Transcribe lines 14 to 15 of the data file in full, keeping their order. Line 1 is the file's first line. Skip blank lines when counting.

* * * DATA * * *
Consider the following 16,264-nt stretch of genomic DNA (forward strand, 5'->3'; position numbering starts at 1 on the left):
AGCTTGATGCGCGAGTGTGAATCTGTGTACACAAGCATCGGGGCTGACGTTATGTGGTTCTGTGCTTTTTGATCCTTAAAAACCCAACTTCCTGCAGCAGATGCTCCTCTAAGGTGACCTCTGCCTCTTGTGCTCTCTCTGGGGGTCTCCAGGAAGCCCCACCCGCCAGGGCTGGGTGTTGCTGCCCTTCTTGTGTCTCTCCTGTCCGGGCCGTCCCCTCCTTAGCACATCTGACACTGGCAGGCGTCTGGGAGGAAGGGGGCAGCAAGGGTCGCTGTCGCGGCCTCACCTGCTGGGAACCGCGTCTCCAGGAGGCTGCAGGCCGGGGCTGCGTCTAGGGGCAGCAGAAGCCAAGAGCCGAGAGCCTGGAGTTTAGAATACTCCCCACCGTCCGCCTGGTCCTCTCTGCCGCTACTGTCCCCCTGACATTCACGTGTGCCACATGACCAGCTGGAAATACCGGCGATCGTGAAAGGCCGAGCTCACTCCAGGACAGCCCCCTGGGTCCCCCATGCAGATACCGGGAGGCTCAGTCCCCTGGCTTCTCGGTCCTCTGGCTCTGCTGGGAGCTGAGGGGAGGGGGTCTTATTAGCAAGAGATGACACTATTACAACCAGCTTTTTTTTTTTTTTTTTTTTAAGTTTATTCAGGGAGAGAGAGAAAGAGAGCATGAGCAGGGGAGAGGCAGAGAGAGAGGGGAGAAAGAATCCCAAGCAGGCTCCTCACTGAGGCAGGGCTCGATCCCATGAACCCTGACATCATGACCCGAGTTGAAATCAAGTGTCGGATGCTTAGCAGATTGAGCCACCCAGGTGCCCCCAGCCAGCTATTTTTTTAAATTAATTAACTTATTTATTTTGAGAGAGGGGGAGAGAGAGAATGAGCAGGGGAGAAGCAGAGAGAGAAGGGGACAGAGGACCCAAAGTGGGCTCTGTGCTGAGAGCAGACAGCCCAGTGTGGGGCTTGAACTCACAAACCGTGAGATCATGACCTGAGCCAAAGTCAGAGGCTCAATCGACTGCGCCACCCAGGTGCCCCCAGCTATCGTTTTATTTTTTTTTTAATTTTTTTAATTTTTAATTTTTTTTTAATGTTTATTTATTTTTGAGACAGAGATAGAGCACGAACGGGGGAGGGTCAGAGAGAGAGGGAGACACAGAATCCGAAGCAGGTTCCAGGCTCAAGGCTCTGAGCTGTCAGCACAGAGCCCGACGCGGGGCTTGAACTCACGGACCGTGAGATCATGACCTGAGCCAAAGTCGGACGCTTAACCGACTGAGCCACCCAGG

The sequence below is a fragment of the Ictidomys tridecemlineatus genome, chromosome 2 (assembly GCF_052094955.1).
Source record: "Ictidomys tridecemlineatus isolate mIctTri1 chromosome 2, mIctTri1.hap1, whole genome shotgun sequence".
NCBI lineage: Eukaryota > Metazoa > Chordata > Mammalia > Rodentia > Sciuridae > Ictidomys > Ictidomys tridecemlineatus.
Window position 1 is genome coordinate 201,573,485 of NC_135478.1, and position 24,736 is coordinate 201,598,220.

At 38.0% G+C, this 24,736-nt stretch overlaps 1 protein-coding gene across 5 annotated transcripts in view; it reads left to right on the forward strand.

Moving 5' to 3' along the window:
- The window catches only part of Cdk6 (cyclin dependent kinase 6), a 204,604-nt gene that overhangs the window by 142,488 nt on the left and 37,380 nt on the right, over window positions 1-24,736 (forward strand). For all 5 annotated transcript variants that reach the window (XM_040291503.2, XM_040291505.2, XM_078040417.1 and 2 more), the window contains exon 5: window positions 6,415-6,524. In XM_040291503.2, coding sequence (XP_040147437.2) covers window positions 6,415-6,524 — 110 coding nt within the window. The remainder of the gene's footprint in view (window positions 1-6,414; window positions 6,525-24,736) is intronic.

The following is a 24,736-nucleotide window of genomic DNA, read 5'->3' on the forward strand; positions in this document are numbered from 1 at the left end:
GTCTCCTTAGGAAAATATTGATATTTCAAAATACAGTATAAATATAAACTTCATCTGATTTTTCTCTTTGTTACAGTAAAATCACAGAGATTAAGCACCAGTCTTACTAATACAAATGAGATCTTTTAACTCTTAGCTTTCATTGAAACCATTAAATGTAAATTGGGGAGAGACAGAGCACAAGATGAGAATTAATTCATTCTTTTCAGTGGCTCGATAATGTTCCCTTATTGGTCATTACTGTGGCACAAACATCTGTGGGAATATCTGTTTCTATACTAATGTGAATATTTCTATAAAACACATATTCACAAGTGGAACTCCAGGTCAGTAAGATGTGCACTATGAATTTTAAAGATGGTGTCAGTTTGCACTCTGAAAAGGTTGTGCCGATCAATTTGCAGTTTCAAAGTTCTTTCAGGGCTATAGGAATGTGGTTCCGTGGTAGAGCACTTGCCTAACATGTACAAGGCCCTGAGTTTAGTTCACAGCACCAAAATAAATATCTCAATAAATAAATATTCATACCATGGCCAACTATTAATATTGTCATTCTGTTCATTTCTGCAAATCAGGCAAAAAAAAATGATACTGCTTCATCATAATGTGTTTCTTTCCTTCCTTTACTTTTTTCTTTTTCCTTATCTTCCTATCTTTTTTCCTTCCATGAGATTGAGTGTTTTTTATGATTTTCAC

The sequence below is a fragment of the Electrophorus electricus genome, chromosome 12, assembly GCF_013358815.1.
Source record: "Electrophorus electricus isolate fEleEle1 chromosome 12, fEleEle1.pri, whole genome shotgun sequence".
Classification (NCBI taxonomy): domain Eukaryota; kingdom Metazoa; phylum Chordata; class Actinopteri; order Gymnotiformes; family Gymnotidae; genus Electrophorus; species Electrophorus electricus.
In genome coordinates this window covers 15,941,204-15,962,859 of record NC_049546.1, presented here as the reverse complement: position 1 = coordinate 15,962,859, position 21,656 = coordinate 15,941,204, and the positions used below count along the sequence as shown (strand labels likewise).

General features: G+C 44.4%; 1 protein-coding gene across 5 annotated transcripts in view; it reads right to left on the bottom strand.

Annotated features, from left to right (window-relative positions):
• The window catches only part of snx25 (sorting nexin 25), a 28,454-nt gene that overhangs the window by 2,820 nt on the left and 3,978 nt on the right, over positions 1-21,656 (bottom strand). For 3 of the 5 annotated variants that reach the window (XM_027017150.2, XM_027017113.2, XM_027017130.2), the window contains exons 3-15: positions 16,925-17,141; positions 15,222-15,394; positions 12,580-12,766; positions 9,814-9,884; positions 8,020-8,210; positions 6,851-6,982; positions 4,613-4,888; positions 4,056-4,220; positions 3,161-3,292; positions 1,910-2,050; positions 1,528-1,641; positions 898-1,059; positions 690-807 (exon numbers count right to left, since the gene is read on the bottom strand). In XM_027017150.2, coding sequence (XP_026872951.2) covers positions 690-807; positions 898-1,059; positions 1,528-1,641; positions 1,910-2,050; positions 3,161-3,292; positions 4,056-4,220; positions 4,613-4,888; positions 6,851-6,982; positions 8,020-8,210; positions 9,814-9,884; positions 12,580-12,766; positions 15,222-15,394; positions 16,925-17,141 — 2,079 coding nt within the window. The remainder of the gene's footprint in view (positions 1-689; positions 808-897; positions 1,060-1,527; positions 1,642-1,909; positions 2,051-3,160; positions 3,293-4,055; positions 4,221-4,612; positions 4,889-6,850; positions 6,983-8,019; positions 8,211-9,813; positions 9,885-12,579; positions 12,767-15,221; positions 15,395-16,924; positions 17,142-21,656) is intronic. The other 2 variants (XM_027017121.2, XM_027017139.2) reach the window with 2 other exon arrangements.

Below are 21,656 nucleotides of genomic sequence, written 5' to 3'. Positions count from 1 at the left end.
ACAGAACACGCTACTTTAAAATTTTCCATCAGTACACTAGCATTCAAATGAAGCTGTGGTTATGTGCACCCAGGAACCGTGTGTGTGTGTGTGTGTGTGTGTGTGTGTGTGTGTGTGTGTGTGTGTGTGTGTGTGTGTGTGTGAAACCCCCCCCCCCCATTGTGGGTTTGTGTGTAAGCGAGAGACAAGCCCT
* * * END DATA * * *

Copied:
Classification (NCBI taxonomy): domain Eukaryota; kingdom Metazoa; phylum Chordata; class Actinopteri; order Gymnotiformes; family Gymnotidae; genus Electrophorus; species Electrophorus electricus.
In genome coordinates this window covers 15,941,204-15,962,859 of record NC_049546.1, presented here as the reverse complement: position 1 = coordinate 15,962,859, position 21,656 = coordinate 15,941,204, and the positions used below count along the sequence as shown (strand labels likewise).